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The Watchmaker's Table
The Watchmaker's Table

The Watchmaker's Table

In his most personal collection to date, Brian Bartlett meditates upon time and family. We share his son's discovery of newborn spiders and his daughter's first grasp of infinity as a concept. In companion poems on the births of his mother and father, Bartlett makes you feel as if you were alive at those moments in history. The opening poem, "All the Train Trips," displays an uncanny sense of homes and families lost and the casual friendships struck up in conversations in the "bar car." "Pearly Everlasting" expresses a longing to register the world in the body through the naming of flowers.

Books and the history of poetry shape time for Bartlett, whether in found poems woven from the words of books inherited from ancestors or in the words of great poets that, despite the distance, convey a shared sense of humanity. Wrestling with time as if he were both Jacob and the angel, Bartlett speaks both for time's dominion and for human mutability.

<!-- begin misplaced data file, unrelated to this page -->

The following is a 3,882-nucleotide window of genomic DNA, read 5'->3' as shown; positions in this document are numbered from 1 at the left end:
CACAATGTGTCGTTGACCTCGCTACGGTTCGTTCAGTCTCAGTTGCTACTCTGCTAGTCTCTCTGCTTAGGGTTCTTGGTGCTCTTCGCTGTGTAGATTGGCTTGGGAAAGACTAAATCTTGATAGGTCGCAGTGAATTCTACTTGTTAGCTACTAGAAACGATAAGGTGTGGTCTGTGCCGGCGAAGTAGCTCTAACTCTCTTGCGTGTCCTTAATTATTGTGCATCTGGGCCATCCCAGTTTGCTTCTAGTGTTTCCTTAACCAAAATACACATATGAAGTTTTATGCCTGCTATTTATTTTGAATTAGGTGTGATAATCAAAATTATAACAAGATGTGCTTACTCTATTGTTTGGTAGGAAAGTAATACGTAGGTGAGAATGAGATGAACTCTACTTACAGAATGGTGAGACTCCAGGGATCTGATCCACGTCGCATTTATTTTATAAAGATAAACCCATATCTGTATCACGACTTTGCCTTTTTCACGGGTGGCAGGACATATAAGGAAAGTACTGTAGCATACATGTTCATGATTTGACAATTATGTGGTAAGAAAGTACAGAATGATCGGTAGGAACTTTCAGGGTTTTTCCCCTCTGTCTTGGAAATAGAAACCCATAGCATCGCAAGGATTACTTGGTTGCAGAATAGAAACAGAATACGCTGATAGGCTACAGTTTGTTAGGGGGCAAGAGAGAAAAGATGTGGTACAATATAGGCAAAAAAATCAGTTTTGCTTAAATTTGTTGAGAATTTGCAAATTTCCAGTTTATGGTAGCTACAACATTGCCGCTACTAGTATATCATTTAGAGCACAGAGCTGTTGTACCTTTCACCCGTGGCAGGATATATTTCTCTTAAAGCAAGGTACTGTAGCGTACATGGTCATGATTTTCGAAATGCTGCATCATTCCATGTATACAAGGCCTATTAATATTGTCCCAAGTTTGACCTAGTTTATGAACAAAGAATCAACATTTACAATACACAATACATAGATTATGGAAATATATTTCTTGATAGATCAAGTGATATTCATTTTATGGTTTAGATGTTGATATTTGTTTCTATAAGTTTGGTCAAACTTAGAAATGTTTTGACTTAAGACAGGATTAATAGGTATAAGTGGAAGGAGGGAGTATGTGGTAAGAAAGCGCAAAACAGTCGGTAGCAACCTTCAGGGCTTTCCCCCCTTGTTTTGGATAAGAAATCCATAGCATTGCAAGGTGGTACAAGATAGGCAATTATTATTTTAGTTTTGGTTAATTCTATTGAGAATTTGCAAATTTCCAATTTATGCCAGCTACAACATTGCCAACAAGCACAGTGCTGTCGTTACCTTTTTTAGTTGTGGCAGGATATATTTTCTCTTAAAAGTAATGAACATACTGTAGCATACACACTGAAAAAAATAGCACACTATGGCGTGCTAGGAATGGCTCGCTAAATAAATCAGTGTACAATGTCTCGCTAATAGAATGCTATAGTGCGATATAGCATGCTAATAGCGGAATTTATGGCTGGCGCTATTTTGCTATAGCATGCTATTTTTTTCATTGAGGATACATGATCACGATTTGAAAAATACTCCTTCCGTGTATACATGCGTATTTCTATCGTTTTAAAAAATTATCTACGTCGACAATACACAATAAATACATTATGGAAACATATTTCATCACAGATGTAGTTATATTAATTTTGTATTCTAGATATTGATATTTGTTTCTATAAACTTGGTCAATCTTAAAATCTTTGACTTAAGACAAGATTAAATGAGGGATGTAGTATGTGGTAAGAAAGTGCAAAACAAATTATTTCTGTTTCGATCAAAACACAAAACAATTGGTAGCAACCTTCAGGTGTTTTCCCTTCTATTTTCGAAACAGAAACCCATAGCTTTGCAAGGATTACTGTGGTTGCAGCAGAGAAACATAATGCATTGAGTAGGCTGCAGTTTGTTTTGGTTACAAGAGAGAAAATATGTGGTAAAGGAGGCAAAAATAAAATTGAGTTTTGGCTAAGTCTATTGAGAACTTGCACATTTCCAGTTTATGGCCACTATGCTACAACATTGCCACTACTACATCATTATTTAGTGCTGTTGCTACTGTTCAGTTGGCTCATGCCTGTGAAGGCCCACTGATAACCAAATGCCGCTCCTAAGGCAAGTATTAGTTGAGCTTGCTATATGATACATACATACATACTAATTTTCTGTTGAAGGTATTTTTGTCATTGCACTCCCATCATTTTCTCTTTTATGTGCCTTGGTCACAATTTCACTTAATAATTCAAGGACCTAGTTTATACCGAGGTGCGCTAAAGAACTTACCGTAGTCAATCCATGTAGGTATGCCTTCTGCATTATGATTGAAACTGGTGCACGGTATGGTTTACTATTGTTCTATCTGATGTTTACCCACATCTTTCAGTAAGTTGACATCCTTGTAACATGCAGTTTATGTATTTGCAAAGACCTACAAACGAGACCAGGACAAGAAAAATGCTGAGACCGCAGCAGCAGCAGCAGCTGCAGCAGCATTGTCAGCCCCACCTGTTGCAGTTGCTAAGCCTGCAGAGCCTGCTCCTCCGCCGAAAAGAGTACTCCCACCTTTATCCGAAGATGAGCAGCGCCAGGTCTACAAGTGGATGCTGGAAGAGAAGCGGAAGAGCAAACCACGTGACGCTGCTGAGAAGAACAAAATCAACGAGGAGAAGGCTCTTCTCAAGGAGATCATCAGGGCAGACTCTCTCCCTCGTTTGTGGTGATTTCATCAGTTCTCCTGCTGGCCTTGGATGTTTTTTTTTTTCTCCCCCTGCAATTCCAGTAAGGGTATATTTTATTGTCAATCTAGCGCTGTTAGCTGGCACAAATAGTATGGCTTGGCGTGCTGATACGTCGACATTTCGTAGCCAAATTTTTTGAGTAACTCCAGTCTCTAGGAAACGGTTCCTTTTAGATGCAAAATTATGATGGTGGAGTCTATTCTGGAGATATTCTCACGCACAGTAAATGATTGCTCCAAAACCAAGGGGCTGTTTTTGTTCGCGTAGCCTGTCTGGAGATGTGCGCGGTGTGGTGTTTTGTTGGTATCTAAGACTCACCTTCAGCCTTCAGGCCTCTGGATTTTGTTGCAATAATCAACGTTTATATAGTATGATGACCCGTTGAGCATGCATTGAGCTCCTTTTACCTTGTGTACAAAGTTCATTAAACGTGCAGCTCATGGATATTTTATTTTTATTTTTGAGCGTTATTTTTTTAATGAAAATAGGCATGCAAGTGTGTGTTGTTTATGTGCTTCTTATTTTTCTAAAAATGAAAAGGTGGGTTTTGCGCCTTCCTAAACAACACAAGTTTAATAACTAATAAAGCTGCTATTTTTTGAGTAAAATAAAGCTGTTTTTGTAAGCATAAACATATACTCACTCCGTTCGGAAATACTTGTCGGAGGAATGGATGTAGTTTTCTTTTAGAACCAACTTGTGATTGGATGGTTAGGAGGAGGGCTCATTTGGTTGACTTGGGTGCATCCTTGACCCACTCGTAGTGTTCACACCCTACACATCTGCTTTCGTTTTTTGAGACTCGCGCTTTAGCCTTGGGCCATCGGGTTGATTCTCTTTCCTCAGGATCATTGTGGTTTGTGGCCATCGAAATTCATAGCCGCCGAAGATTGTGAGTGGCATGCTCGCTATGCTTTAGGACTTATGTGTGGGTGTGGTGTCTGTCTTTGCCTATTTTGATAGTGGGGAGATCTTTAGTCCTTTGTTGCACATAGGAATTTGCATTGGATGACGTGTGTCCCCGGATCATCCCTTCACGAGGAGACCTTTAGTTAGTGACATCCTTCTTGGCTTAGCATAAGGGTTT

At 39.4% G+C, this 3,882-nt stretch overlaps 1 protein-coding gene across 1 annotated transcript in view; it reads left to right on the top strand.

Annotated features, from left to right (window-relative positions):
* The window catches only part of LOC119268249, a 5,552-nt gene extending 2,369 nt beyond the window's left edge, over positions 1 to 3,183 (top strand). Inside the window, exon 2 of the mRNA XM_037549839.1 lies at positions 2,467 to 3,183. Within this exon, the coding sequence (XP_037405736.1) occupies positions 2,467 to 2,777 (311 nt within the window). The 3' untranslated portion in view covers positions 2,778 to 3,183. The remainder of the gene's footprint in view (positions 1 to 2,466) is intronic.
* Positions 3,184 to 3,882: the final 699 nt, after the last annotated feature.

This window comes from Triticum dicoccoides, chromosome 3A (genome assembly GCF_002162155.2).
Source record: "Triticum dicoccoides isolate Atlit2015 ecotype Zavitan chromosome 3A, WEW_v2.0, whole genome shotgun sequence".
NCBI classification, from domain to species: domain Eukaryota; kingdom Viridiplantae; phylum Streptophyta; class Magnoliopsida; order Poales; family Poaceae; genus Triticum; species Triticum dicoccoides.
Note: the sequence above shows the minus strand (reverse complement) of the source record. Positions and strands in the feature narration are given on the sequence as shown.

A professor of literature and creative writing at St. Mary's University, Brian Bartlett (1953) won the 2000 Petra Kenney Poetry Competition. In 1997 he won the Malahat Review Long Poem Prize for the second time. He was born and raised in New Brunswick, and as an undergraduate at the University of New Brunswick, he was part of the circle of writers who gathered at "Windsor Castle," Alden Nowlan's home. Bartlett is the editor of Don MacKay: Essays on His Work (2003).

"A series of inventive, subtle and deeply cutting speculations on the passage of time." — Carmine Stamino

136 pages
Pub date: March 14, 2008